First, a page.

ITU annual global summit generates 35 pioneering AI for Good proposals
As announced by the International Telecommunication Union (ITU), the United Nations specialised agency for information and communication technology (ICT), its annual AI for Good Global Summit has successfully generated thirty-five innovative project proposals leveraging the power of artificial intelligence (AI) for good.
"Leveraging the power of ICTs, including artificial intelligence, is imperative if we are to improve the livelihoods of all people, everywhere, through achievement of the United Nations Sustainable Development Goals," said ITU Secretary-General Mr Houlin Zhao.
“This year, we hope to spur action to ensure that artificial intelligence accelerates progress towards the Sustainable Development Goals (SDGs),” Mr Zhao said in his welcoming remarks.
“Already, AI solutions are being developed to help increase crop yields, manage natural disasters, reduce road congestion, or diagnose heart, eye, and blood disorders.”
The summit gathered AI innovators with public and private-sector decision-makers, creating collaboration opportunities to execute the AI for Good project proposals in the near and medium terms. This year’s event was organized by ITU in partnership with 32 sister United Nations agencies, the XPRIZE Foundation and the world's largest educational and scientific computing society, the Association for Computing Machinery (ACM).
The AI for Good community at the summit discussed the merits of sharing AI tools and resources, datasets, and supporting knowledge and expertise – a vision the summit's participants conceptualised as "AI and Data Commons". This responds to growing recognition among stakeholders that shared resources could spur new AI for Good projects, enable significant scale, and create incentives to return new and improved resources to the community.
The pioneering proposals seek to deliver breakthroughs in: (1) expanded and improved health care, (2) enhanced monitoring of agriculture and biodiversity using satellite imagery, (3) smart urban development, and (4) trust in AI.
(1) AI-improved healthcare
The Summit saw the formulation of fifteen AI-project proposals that aim to improve and expand healthcare in fields spanning primary care and service delivery, the detection of impending vision loss and osteoarthritis, the integration and analysis of medical data, the consideration afforded to AI by healthcare policy, and responses to outbreaks of disease and other medical emergencies.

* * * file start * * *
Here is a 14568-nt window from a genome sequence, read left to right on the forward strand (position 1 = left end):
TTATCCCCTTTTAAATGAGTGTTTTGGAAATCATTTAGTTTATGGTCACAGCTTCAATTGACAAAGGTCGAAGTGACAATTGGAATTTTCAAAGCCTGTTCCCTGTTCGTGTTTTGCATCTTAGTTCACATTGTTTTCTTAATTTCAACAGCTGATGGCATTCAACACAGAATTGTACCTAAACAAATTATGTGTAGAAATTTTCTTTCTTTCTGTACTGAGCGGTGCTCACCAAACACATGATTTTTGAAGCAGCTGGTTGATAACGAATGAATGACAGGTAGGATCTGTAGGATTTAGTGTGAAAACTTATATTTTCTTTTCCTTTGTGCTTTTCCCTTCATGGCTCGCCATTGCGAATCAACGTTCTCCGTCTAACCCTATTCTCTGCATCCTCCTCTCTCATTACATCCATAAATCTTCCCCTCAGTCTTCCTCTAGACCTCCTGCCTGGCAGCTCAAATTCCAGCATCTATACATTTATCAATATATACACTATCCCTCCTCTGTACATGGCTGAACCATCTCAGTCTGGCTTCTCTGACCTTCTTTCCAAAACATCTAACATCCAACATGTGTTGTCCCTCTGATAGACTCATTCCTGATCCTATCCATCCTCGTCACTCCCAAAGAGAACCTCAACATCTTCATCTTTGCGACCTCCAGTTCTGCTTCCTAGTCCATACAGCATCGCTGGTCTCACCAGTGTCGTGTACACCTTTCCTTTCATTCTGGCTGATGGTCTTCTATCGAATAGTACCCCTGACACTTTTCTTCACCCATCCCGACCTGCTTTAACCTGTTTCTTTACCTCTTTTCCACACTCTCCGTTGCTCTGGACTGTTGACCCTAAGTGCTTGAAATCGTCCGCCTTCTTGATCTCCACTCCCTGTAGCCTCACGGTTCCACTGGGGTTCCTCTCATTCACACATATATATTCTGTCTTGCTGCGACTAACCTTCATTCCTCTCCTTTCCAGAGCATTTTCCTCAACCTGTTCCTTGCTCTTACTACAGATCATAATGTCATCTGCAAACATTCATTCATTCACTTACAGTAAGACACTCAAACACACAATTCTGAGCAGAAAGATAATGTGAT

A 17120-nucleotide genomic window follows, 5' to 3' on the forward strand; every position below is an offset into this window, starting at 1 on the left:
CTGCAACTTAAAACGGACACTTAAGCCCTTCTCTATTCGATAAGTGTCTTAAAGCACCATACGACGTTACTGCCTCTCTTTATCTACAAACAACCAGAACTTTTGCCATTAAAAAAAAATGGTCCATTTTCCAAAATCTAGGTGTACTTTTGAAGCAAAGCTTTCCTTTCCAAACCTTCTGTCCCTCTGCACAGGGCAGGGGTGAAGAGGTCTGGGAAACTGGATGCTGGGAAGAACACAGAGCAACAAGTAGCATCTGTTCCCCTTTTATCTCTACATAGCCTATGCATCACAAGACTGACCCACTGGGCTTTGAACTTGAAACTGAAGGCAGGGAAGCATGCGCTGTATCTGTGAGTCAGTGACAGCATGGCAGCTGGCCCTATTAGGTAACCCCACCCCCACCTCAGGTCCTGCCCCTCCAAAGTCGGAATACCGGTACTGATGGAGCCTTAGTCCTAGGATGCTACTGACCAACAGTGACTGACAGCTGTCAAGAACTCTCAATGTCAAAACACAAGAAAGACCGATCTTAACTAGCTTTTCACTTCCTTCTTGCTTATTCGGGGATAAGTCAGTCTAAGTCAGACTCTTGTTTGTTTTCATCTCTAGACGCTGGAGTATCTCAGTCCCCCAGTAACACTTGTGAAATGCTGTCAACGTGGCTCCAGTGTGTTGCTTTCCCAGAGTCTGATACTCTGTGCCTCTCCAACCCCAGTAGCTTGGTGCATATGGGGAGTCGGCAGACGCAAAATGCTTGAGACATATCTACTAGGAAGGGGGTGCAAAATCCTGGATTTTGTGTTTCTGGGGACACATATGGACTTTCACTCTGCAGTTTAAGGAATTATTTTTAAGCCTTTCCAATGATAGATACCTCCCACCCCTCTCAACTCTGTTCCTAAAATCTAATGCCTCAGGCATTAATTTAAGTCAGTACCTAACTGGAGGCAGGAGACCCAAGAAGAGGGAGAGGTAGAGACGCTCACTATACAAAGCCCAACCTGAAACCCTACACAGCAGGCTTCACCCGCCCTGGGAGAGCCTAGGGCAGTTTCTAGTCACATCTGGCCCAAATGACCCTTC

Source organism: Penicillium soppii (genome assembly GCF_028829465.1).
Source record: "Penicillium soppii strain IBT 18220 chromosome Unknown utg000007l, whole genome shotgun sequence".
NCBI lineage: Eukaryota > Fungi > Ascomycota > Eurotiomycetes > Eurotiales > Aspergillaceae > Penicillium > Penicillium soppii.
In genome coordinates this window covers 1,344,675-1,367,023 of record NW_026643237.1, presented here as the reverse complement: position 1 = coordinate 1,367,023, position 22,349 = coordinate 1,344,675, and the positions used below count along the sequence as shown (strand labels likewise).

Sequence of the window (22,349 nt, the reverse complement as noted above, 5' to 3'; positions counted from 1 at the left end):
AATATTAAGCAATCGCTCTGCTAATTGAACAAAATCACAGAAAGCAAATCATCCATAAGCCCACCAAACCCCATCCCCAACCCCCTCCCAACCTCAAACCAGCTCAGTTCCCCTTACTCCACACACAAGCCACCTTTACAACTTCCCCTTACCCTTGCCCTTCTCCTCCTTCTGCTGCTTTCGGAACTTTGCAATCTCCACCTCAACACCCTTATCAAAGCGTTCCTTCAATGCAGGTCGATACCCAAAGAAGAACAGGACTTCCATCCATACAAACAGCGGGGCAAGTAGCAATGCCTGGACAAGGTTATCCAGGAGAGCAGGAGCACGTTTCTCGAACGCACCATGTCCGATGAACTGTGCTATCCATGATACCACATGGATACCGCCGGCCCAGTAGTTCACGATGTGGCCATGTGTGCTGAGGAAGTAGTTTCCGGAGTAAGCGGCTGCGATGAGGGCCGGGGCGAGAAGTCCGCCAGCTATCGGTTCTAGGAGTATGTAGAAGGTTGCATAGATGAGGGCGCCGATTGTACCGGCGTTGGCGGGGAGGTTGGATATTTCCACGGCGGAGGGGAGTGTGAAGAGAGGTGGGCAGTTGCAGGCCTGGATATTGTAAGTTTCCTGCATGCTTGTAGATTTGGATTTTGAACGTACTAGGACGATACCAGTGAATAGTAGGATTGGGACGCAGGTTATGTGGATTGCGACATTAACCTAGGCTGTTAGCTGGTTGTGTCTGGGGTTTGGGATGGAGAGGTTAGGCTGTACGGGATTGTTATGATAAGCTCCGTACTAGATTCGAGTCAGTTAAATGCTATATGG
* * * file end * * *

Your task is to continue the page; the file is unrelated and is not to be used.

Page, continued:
Participants also discussed the creation of a new study platform that would be open to all interested stakeholders and supported by ITU and the World Health Organisation (WHO). This would help gather use cases of AI in healthcare and identify the data formats and interoperability mechanisms required to amplify the impact of such use cases.
(2) Monitoring agriculture and biodiversity using satellite imagery
In enhancing monitoring of agriculture and biodiversity, three projects propose the use of AI-powered satellite imagery analysis to predict and prevent deforestation, track livestock with great accuracy, and provide data analytics for micro-insurance to small-hold farmers. Another project proposal provides enabling infrastructure and common capabilities – through a 'global service platform' – to support new satellite data projects in achieving immediate scale.
(3) Smart urban development
In supporting smart urban development, seven project proposals aim to support linguistic diversity within cities, combat gender violence, and provide virtual testbeds for the simulation of smart city projects. These projects included the targeted establishment of an 'Internet of Cities', a global network able to share the data, knowledge and expertise required to replicate successful smart city projects elsewhere in the world.
(4) Building trust in AI
A total of nine project proposals address three key dimensions of trust in AI: (1) AI stakeholders' trust in AI developers; (2) trust across national, cultural and organizational boundaries; and (3) trust in AI systems themselves.
Other projects proposals seek to build trust in AI's contribution to agriculture and mental health. They investigate strategies for developing countries to maintain social stability as AI-driven automation influences labour markets. They also explore how the concept of trust varies across cultures, and they study how policymakers could encourage the development of trustworthy AI systems and datasets free of bias.
These projects would be supported by a proposed incubator for multidisciplinary collaboration in the interest of building trust in AI, trustfactory.ai.